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We are celebrating the 5th of November all week and giving away a 2 ozt Warbird, .999 silver round. All you have to do is join our Facebook page’s caption contest.

The person who contributes a caption and receives the most likes will win. We will also have a winner picked by the judges here at Anthem Vault. Visit the page and submit your caption! The winner will be announced on Thursday at 4pm MST.

Global Internet Access – The Race Is On

48405289  ‘Global internet access’ has become a paramount goal of     humanitarian effort. Companies like FaceBook, Microsoft and Google are chomping at the bit to provide broad internet access in the most remote corners of the earth. Google’s latest initiative, Project Loon, sends balloons into the stratosphere to boost 4G signal to countries like New Zealand and, most recently, Indonesia. Facebook’s Mark Zuckerberg finds himself particularly concerned with connecting India to the internet, and ultimately of course to FaceBook. India has a population just north of 1.2 billion with less than 20% having internet access. A market of this size stimulates internet developers to pioneer the cause. However, FaceBook and Google may be late to the party, as far as India is concerned.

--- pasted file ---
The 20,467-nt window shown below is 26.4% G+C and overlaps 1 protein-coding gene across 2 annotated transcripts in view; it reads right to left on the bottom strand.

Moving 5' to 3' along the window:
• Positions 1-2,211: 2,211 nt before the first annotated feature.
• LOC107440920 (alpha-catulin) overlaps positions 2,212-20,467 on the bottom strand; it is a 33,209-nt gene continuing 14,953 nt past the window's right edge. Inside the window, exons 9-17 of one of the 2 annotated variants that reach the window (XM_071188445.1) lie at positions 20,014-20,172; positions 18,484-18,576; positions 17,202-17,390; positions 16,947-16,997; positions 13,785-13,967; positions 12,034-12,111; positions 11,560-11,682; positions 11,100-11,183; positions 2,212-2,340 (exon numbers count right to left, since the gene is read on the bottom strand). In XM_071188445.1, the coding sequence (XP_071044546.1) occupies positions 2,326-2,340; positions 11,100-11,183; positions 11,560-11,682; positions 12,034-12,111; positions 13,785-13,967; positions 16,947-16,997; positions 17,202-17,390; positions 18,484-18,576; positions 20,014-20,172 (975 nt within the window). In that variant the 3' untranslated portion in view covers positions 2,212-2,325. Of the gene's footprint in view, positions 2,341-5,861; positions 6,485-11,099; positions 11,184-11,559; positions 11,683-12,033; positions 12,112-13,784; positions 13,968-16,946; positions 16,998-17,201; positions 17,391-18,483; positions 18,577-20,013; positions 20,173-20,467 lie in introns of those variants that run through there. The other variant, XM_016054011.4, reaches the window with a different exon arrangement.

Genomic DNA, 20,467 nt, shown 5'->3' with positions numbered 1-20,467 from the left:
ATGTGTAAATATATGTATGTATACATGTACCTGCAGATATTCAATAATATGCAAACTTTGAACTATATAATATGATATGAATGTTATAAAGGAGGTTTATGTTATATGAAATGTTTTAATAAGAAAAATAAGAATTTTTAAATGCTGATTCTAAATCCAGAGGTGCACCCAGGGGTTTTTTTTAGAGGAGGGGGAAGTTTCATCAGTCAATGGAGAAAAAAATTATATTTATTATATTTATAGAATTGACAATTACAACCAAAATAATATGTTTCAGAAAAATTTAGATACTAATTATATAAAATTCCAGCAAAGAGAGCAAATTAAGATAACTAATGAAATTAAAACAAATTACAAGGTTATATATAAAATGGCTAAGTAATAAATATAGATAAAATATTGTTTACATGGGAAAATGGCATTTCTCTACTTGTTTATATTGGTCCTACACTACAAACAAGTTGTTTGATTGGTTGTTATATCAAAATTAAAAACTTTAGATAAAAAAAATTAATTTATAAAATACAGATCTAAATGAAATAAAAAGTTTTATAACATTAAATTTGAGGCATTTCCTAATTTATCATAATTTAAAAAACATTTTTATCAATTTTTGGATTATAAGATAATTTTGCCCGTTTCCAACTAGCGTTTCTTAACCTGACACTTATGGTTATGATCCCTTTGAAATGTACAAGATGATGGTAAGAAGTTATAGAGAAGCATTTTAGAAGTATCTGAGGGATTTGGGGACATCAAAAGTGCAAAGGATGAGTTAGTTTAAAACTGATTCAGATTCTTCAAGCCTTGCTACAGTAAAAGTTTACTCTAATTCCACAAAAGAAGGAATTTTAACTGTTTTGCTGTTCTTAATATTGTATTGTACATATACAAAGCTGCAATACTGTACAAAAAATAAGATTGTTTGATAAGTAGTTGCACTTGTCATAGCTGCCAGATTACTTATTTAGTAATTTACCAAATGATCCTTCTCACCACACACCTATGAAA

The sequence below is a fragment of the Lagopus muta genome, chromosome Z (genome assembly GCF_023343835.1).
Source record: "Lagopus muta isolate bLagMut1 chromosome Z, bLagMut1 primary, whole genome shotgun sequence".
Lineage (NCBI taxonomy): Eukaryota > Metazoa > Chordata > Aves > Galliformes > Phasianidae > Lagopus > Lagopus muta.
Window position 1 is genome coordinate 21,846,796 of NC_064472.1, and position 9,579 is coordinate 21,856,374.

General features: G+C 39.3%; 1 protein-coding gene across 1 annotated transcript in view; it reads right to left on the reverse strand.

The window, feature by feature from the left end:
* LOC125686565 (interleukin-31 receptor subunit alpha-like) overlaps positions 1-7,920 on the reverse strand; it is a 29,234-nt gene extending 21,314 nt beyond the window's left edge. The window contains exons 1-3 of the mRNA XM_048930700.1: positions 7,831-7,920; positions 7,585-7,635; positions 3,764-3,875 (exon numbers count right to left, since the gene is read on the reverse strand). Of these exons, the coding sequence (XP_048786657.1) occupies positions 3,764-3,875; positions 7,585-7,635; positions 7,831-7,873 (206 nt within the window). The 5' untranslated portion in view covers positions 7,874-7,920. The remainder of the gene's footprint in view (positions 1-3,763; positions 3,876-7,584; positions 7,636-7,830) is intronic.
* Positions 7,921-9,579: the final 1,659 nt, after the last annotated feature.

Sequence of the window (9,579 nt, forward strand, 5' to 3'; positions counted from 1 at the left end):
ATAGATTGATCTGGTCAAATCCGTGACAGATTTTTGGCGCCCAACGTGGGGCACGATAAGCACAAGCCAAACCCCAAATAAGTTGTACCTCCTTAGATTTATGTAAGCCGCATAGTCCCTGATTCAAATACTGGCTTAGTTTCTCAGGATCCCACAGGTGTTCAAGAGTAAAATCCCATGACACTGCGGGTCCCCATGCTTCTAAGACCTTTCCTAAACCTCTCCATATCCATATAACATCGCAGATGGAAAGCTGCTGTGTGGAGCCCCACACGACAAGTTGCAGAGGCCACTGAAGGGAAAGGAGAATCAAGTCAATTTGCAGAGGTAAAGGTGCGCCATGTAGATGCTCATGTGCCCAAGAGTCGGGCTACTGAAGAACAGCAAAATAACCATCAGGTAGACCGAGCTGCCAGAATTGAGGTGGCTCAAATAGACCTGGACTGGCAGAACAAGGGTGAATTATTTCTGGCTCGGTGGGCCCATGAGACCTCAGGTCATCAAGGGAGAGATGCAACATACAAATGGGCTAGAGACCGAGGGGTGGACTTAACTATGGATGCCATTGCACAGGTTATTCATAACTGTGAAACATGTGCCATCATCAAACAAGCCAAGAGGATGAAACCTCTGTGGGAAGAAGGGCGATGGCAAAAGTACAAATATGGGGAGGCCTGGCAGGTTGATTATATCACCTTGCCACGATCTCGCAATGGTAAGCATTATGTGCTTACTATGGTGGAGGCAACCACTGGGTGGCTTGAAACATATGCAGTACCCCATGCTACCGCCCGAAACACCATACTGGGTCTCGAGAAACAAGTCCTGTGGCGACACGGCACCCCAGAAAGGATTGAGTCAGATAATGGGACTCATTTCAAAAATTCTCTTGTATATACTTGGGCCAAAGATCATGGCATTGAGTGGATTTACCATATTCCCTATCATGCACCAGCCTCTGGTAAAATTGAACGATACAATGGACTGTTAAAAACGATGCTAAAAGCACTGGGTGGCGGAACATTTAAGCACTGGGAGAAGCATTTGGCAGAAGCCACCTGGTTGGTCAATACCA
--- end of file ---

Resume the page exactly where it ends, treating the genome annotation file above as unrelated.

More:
An Indian company based in Bangalore may have the necessary technology to provide access to most, if not all 1.2 billion people in the country. Saankhya Labs has developed Meghdoot, a transmitter that utilizes TV white space to provide and boost internet signals. At the core of the transmitter lies a microchip no bigger than a postage stamp. The Pruthvi chip powers the transmitter and allows it to convert the unused TV bandwidth into amplified internet signal. Read More…

My Winning Presidential – Double – Ticket (Except They’re Both Dead)

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Like many Americans, I’ve been immersed in the 2016 Presidential debates. Truthfully, I’m not the least bit impressed. They seem like nothing more than a series of clown shows. I’d rather curl up with a cup of fair-trade coffee and read Nietzsche. So last night, I decided to create my own Presidential ticket. I’m calling it Election Fantasy Football.

Back in the eighties when I was attending a Catholic Jesuit high school in my native Columbus, Ohio, one of the requirements for graduation was to recite all of the U.S. Presidents in order with their terms in office. My recall is good, so I jogged my memory in search of the one president most closely aligned with my libertarian bent.  

Drum roll please. My choice……………

Calvin Coolidge, the 30th U.S. President

And for his running mate, I chose Jack Kemp, former New York Congressman and Housing Secretary under George H.W. Bush.

Below, I’ll make the argument as to why Americans should support a Coolidge/Kemp Presidential ticket. But before you read this, I want to remind you not to get too far upstream with your excitement because they’re both dead.

The Case for Coolidge

I know, I know term limits – as well as Coolidge’s death – would prohibit this fantasy from occurring. But work with me here. As the 30th U.S. President, he was a modest and humble man (unlike Trump), and he is arguably the last true laissez-faire, libertarian-oriented political leader to see the Oval Office. Read More…